November 04, 2006

Sunday, 11/5

NYT 11:50
WaPo 8:53
BG 7:45
LAT 5:48
10/20 CHE 4:25
CS 3:58

(post updated 3:00 p.m. Sunday)

Don't be surprised if Derrick Niederman's Sunday Times puzzle, "Missing Links," takes you longer than usual—you've got 88 extra squares to contend with since it's a 23x23 grid rather than 21x21. As in this weekend's Merl Reagle creation, Niederman's theme is a bit of a word game. Speaking of word games, NYT crossword subscribers (and anyone who buys the Sunday Times) can also do this weekend's Second Sunday puzzle, Will Shortz's "The Outsiders." So far I've got 18 of the 24 answers; must persevere!

Back to the NYT crossword: In the clues for the theme entries, a blank space between two parts of a phrase needs to be filled in by creating a series of two-word phrases (or compound words) that link together. For example, 25-Across is [White ___ House] and the answer is CHRISTMAS TREE because "White Christmas" ties to Christmas tree, which ties to treehouse. The longest chain is in the 23-letter entry at 76-Across, with six other components linking Easter to bunny. I liked this theme, I did—especially how the e___Bay and i___Pod chains began with e.g. and IQ. Wouldn't you love to see Niederman's list of rejected theme entries? They'd make for a fun game. This puzzle's also got some tricky fill, such as WIGWAGGED (not ZIGZAGGED, which I tried first) and the legal term ABATOR. (By the way, when something's hyperlinked, it's typically a definition or illustration of a word, or occasionally an illuminating link like this from World Wide Words. So if you're wondering about a word and there's a link for it, click away.) Then there are traps like 114-Down's [Fleet of ships], 6 letters starting with AR. ARMADA? Nope: ARGOSY. Did you know [Abdominal pouches] are called MARSUPIA (plural of marsupium)? I know the animals with pouches are called marsupials, but never knew the word related to the pouches that way. (P.S. There were no other "fill-in-the-blank" clues besides the theme ones. Nice touch!)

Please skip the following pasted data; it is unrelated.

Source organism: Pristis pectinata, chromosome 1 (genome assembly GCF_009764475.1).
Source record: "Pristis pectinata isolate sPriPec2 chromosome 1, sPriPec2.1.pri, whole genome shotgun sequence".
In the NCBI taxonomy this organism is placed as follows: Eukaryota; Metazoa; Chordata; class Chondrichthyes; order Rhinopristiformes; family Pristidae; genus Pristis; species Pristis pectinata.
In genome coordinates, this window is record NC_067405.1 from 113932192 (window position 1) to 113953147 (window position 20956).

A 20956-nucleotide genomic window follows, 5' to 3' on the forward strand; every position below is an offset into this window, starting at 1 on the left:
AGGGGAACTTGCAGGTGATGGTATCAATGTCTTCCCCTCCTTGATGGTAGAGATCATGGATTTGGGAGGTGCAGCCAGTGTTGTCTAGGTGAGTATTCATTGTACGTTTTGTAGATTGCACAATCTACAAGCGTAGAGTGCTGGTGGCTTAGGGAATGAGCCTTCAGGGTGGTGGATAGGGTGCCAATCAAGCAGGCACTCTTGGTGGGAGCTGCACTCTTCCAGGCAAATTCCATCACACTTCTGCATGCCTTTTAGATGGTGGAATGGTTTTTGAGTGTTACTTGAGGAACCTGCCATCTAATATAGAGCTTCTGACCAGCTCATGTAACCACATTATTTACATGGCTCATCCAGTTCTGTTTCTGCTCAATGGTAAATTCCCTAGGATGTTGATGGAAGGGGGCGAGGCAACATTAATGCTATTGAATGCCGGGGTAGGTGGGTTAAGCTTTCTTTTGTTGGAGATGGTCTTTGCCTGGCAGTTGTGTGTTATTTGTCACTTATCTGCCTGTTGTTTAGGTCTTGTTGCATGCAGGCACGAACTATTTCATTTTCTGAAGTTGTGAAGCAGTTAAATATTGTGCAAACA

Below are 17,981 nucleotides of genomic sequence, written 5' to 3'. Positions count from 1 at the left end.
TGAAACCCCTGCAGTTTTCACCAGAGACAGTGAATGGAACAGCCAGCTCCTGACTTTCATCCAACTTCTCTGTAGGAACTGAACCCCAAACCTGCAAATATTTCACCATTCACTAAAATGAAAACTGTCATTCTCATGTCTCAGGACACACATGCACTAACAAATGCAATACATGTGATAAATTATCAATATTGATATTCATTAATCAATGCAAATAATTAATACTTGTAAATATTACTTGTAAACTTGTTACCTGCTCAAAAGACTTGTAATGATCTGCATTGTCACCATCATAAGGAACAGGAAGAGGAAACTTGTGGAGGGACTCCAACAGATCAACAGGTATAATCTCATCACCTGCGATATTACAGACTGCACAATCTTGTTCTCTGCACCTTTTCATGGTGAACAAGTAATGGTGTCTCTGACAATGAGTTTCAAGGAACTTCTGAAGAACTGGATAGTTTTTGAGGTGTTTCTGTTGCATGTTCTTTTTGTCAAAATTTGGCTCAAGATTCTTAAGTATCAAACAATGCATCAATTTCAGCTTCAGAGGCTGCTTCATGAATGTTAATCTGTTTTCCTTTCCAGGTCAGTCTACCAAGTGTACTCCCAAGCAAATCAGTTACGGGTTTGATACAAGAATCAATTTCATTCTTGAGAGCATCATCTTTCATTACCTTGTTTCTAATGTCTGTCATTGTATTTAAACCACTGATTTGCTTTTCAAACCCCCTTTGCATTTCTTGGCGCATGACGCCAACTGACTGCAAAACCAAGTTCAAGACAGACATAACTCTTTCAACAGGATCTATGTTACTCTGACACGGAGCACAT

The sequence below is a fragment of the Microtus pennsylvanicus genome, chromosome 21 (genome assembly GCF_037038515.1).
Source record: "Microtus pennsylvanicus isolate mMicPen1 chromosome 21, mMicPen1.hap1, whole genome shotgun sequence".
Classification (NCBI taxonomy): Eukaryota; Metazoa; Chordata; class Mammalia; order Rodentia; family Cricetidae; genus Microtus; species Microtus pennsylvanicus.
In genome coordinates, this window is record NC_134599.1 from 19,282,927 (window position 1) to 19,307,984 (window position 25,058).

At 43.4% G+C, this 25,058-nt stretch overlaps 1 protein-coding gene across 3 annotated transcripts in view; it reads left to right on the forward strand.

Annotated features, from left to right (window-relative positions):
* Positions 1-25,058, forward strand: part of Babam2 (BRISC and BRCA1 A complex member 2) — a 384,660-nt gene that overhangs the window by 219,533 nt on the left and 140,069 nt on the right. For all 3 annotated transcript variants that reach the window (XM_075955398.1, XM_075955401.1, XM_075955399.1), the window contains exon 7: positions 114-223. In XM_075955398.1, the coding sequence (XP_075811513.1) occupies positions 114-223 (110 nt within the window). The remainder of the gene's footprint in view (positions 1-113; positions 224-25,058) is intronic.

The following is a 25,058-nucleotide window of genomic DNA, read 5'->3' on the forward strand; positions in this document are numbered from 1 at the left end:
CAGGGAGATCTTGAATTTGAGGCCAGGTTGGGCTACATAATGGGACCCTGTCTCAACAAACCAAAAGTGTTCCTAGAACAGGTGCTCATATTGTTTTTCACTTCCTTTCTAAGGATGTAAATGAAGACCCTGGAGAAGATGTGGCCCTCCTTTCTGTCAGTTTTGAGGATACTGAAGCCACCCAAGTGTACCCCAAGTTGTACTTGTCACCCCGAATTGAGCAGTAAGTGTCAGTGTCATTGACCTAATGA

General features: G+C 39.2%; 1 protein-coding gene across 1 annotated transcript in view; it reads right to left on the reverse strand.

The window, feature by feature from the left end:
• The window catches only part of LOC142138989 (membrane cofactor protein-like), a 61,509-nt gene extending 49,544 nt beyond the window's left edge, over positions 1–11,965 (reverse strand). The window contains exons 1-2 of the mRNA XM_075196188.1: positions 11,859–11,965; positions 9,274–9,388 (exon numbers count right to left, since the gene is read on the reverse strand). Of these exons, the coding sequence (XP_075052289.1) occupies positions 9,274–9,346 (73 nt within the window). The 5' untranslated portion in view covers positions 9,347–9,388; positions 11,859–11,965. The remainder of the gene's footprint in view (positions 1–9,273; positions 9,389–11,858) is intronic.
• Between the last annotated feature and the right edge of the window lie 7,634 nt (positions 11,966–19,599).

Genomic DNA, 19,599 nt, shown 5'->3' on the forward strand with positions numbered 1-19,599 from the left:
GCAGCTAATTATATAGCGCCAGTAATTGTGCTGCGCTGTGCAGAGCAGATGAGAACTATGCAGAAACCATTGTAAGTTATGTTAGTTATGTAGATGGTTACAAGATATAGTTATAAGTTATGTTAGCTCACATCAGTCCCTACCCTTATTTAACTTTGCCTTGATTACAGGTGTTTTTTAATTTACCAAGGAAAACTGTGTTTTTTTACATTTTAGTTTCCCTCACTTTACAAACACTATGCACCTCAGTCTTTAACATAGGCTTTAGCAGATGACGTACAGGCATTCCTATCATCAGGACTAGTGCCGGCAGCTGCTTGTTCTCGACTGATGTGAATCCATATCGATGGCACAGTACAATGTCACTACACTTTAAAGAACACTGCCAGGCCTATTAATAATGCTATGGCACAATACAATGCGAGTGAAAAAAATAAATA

Back to Will's "Outsiders" puzzle!


Henry Hook's Boston Globe puzzle from three weeks ago is called "Gaining a Profit" because the theme entries gain a NET. Good theme, good fill, good clues—all-around enjoyable crossword.

I forgot to do the Chronicle of Higher Education puzzle on Friday. The October 20th crossword is Jeffrey Harris's "Student ID's," and it's got one of those classic CHE quasi-academic themes that I always enjoy. The fill includes ANANSI, [Trickster god of African lore]—every culture ought to have its own trickster character, as Norse mythology has Loki the trickster. This crossword taught me that the ISUZU car company's named after a river, and both P*NZ* options are included here—Ezio Pinza in a clue, and PONZI schemes in the grid.

Mel Rosen's CrosSynergy Sunday Challenge has three triple stacks of 15's crossed by a vertical 15: Andy Gibb's EVERLASTING LOVE. When I was about 12 years old, I was absolutely over the moon about Andy Gibb. Oh, how I loved that poster on my bedroom wall...and the photos on his album covers...and any pictorials in Tiger Beat. Shaun Cassidy and Leif Garrett had nothing on Andy—nothing.

Frances Burton riffs on quasi-numerical prefixes in her Washington Post puzzle, "You Do the Math." For example, [Two termites = ?] is SIX SMIDGENS, ter- being a prefix meaning three (3 x 2 = 6) and mites meaning smidgens or iotas. I can't say I ever looked at the clue words in quite that way before, but I like what she's done here. "Decadent" as ten dents? Diodes as a couple poems? I've never seen a theme like this before. It's nifty!

Last and easiest but not least, I whizzed through Patrick Jordan's LA Times puzzle because its theme is "Windy City Cinema." I hadn't known that the Cary Grant movie at 84-Across was set in Chicago, but the other seven? Bing-bang-boom, they fell like dominoes. I'm sure it's inordinately helpful to be from Chicago when solving a crossword with this theme. Thanks for a fun puzzle, Patrick.